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Listen Up: How to Communicate Effectively with Students

Student-professor communication can directly affect the success of students. Frequent and repeated interaction between students and professors leads to effective learning and the overall success of the student. Effective communication is essential for a smooth and respectful classroom.

Here are a few strategies that would be of the essence of effective communication between instructors and their students:

  1. Respectful Communication

Respect is the foundation of effective communication, especially in the classroom. Communicate respectfully in the following ways:

  • Be honest and considerate
  • Choose words that are appropriate to the situation
  • Avoid inflammatory or provocative comments 
  • Maintain eye contact with students and focus on the speaker
  • If there are issues – disruptive behavior, playing with a cellphone, talking while you’re teaching, etc., – take the student aside, either during or after class, to address. Private communication and correction can be far more effective than calling them out and embarrassing the student during class time.
  • Avoid continually interrupting students when speaking. Instructors who show respect towards their students have generally more respectful classrooms because students learn and mirror effective behavior and communication skills.
  1. Check for Understanding

An instructor should always check for understanding. Using such common prompts as "Does that make sense?”, ”Any questions?", or "Did you all get that?” will not produce much meaningful information in determining whether or not students "get it”. 

At most students will either nod or sit quietly, the instructor doesn't know whether they understand, or they are too confused to answer, or they are too embarrassed in front of others.

To check for understanding:

  • Students can write down a one-sentence summary of what they think the lecture was about or write a question they have.
  • In a one-on-one conversation, a teacher should ask the student to repeat/summarize the main point or outcome of the discussion. This is effective with teacher-student conversations or student-student check-ins.
  1. Communicate in a Variety of Ways

Let's face it, every semester you will always find some students that would ask you to repeat the same information about an upcoming assignment or test right after you’ve finished announcing it.  Many students don't take in what they hear the first time. Effective communication requires using different techniques in communication. When you want to make a point, consider the following:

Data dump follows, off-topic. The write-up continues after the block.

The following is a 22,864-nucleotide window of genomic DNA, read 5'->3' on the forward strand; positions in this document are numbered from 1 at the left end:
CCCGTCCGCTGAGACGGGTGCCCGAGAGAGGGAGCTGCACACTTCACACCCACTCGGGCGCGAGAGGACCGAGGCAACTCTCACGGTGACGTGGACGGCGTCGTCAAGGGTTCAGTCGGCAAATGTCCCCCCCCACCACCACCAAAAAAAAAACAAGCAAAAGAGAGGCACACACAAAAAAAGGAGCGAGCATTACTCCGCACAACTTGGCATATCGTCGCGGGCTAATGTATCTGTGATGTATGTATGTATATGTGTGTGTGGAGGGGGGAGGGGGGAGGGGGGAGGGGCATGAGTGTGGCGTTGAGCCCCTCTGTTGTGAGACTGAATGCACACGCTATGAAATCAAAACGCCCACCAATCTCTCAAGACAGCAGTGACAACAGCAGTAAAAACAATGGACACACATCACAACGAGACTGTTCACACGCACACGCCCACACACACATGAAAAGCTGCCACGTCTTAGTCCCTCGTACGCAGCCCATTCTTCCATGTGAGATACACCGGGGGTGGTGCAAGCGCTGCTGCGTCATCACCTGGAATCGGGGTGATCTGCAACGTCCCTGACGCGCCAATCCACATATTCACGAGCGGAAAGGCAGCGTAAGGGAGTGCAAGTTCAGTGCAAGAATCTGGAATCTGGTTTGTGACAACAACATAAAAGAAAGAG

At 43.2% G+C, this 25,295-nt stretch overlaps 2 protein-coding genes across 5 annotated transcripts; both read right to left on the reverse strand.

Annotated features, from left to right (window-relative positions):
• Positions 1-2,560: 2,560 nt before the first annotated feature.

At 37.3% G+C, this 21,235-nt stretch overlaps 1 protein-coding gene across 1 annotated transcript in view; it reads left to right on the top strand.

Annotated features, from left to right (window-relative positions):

• The use of visual tools will go along with your verbal communication. For example, if you are discussing safety in labs, have a graphical chart handy to help students remember. In a lecture situation, share hand-outs that outline major lesson points and outcomes.
  • Give the student the opportunity to reflect and provide feedback
  • Repeat yourself to reinforce your message
  • Try reinforcing your messages virtually – a reminder or announcement via email, school-LMS, homework software (like McGraw-Hill Education’s Connect or ALEKS), etc. can help strengthen your communication.
  1. Nonverbal Communication

Everyone communicates nonverbally through facial expressions and gestures. Careful use of nonverbal cues such as facial expression, the tone and the pitch of the voice, and gestures is essential for effective communication. Here are some tips for effective nonverbal communication:

  • Avoid rolling your eyes at a student's question or comment.
  • A disapproving stare can negatively impact a student who is unmotivated or off task.
  • A bright smile for a student who is having a bad day means more than they will ever reveal. It means that you are feeling sympathy and also empathy for this student.

Gestures and animated facial expressions also give weight and enthusiasm to what a teacher has to say. Students who see a teacher actively engaged in what they are teaching will be much more engaged.

About the Author

Dr. Murad Odeh is an Associate Professor of Biology at South Texas College (STC) where he continued to devote his career to help students of the Rio Grande Valley succeed since 1999. He became the Chair of the Biology department (2014-2016) and Interim Administrator of the Curriculum & Student Learning since 2017. He obtained his Ph.D. degree in Microbiology from Louisiana State University and Agricultural and Mechanical Engineering in Baton Rouge, Louisiana. His doctoral research was focused on the role of curved DNA in Bacillus subtilis RNA polymerase-promoter interactions. Murad quickly came to love the challenges and rewards of working with students. He worked as an adjunct faculty at the McAllen Branch for the University of Phoenix (2012-2014) and as an online instructor for Excelsior College in Albany, NY (2014-2017). Murad is a digital faculty consultant with McGraw Hill education since 2014 and a frequent contributor and presenter in local, regional, and international conferences. Murad enjoys working cooking, travel, and staying fit. His favorite quotation is, “Not all of us can do great things. But we can do small things with great love.”

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